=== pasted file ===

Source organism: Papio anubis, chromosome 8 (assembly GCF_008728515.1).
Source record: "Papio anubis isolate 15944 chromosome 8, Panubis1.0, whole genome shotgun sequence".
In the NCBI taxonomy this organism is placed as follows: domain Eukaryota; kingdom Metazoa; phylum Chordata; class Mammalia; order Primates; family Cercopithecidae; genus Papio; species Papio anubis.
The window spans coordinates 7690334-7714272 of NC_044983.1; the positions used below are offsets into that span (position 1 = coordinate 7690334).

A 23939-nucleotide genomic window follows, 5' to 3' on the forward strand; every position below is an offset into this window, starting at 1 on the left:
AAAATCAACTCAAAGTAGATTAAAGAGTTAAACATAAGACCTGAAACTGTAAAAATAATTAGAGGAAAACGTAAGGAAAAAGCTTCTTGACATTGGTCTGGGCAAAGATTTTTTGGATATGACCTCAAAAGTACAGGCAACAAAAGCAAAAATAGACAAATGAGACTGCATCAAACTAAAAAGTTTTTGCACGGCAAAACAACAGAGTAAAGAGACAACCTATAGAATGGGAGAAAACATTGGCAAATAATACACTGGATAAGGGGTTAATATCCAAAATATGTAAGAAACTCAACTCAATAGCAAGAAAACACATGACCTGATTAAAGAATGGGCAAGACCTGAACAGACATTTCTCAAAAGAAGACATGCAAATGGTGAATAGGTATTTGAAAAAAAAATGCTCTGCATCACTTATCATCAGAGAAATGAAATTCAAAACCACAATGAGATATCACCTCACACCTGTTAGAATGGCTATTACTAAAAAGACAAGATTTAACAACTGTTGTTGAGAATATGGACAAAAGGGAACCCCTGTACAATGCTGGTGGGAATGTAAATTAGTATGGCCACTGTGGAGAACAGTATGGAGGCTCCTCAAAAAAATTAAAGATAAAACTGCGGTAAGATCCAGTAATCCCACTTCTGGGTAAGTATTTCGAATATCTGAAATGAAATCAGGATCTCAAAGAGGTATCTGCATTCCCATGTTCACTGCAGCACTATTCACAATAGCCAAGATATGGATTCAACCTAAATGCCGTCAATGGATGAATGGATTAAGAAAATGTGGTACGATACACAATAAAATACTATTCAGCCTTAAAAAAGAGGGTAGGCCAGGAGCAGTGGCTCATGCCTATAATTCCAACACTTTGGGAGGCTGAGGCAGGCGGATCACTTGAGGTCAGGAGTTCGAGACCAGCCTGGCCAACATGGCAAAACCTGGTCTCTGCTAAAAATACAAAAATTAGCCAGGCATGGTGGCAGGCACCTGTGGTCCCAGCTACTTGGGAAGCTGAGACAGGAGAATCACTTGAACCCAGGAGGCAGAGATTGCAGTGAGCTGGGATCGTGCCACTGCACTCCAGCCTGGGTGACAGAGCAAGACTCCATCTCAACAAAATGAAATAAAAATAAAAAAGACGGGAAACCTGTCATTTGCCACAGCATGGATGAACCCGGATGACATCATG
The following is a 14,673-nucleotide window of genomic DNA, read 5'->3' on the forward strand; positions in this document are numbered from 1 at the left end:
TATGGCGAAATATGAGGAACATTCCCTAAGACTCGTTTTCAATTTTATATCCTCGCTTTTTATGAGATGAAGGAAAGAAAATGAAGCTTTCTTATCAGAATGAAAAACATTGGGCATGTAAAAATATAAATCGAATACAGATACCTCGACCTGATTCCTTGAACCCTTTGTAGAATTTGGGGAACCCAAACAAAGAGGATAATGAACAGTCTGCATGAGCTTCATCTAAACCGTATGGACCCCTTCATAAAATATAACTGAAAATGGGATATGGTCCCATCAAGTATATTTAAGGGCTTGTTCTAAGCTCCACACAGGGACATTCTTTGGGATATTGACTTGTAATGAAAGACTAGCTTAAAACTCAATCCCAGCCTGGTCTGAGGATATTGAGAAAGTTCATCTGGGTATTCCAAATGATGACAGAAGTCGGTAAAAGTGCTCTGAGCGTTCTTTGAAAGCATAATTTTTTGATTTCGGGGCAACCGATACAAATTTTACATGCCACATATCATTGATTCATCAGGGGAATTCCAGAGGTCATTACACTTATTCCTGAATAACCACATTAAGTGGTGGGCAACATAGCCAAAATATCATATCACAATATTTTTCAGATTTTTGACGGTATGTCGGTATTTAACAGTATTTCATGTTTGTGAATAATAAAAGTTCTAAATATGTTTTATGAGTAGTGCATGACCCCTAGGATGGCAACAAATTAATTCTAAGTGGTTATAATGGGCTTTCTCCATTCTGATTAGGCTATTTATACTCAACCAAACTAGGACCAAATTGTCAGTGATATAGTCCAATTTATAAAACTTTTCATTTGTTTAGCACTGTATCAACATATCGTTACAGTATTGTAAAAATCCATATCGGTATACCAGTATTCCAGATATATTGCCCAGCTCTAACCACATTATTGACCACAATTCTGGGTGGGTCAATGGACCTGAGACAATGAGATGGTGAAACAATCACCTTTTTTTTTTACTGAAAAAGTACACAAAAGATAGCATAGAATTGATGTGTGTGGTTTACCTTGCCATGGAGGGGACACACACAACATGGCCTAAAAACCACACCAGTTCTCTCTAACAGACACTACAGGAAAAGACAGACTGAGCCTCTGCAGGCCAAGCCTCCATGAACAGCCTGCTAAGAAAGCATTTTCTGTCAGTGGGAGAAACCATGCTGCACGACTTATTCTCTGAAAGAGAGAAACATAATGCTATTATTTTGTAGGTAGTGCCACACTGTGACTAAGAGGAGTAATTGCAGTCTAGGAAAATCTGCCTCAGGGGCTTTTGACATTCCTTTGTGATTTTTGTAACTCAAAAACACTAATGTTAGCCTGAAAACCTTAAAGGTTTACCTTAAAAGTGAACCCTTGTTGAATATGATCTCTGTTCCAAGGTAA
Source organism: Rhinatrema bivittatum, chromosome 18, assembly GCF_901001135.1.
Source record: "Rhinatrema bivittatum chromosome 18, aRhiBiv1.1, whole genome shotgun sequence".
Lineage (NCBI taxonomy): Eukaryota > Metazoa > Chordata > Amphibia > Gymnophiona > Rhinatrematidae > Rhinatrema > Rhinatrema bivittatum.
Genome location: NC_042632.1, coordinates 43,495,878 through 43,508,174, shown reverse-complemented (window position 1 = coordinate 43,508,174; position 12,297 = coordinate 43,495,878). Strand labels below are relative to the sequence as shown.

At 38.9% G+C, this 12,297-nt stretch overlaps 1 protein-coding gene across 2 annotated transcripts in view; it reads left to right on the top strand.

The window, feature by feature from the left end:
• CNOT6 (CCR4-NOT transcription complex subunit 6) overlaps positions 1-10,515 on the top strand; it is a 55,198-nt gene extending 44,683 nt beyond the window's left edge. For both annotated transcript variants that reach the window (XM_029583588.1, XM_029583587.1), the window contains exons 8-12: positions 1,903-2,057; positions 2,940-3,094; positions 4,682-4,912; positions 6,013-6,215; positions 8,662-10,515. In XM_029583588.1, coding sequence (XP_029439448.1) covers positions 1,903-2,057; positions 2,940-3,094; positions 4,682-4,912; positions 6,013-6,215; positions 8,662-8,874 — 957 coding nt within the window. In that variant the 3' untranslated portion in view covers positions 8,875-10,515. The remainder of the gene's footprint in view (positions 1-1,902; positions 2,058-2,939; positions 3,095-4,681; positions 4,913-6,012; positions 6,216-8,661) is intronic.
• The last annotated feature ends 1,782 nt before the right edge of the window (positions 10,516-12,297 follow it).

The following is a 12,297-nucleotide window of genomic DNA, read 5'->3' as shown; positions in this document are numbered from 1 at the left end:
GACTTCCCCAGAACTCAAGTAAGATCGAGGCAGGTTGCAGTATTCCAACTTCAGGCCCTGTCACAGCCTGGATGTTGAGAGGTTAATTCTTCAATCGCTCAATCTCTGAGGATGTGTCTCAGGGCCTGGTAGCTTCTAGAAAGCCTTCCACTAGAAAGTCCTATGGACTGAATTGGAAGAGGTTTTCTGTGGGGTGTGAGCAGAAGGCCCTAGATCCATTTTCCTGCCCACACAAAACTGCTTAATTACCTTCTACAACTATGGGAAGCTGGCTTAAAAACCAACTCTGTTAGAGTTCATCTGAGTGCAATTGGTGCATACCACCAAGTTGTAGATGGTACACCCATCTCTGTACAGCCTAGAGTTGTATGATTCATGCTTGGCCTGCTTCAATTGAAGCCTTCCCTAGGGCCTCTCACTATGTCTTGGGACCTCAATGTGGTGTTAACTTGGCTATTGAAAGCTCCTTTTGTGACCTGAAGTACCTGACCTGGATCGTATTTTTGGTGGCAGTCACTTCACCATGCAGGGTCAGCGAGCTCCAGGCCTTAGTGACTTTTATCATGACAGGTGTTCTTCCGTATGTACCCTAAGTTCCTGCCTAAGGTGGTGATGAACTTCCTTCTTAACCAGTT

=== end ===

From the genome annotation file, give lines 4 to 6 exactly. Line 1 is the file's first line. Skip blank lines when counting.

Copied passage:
The window spans coordinates 7690334-7714272 of NC_044983.1; the positions used below are offsets into that span (position 1 = coordinate 7690334).

A 23939-nucleotide genomic window follows, 5' to 3' on the forward strand; every position below is an offset into this window, starting at 1 on the left:
AAAATCAACTCAAAGTAGATTAAAGAGTTAAACATAAGACCTGAAACTGTAAAAATAATTAGAGGAAAACGTAAGGAAAAAGCTTCTTGACATTGGTCTGGGCAAAGATTTTTTGGATATGACCTCAAAAGTACAGGCAACAAAAGCAAAAATAGACAAATGAGACTGCATCAAACTAAAAAGTTTTTGCACGGCAAAACAACAGAGTAAAGAGACAACCTATAGAATGGGAGAAAACATTGGCAAATAATACACTGGATAAGGGGTTAATATCCAAAATATGTAAGAAACTCAACTCAATAGCAAGAAAACACATGACCTGATTAAAGAATGGGCAAGACCTGAACAGACATTTCTCAAAAGAAGACATGCAAATGGTGAATAGGTATTTGAAAAAAAAATGCTCTGCATCACTTATCATCAGAGAAATGAAATTCAAAACCACAATGAGATATCACCTCACACCTGTTAGAATGGCTATTACTAAAAAGACAAGATTTAACAACTGTTGTTGAGAATATGGACAAAAGGGAACCCCTGTACAATGCTGGTGGGAATGTAAATTAGTATGGCCACTGTGGAGAACAGTATGGAGGCTCCTCAAAAAAATTAAAGATAAAACTGCGGTAAGATCCAGTAATCCCACTTCTGGGTAAGTATTTCGAATATCTGAAATGAAATCAGGATCTCAAAGAGGTATCTGCATTCCCATGTTCACTGCAGCACTATTCACAATAGCCAAGATATGGATTCAACCTAAATGCCGTCAATGGATGAATGGATTAAGAAAATGTGGTACGATACACAATAAAATACTATTCAGCCTTAAAAAAGAGGGTAGGCCAGGAGCAGTGGCTCATGCCTATAATTCCAACACTTTGGGAGGCTGAGGCAGGCGGATCACTTGAGGTCAGGAGTTCGAGACCAGCCTGGCCAACATGGCAAAACCTGGTCTCTGCTAAAAATACAAAAATTAGCCAGGCATGGTGGCAGGCACCTGTGGTCCCAGCTACTTGGGAAGCTGAGACAGGAGAATCACTTGAACCCAGGAGGCAGAGATTGCAGTGAGCTGGGATCGTGCCACTGCACTCCAGCCTGGGTGACAGAGCAAGACTCCATCTCAACAAAATGAAATAAAAATAAAAAAGACGGGAAACCTGTCATTTGCCACAGCATGGATGAACCCGGATGACATCATG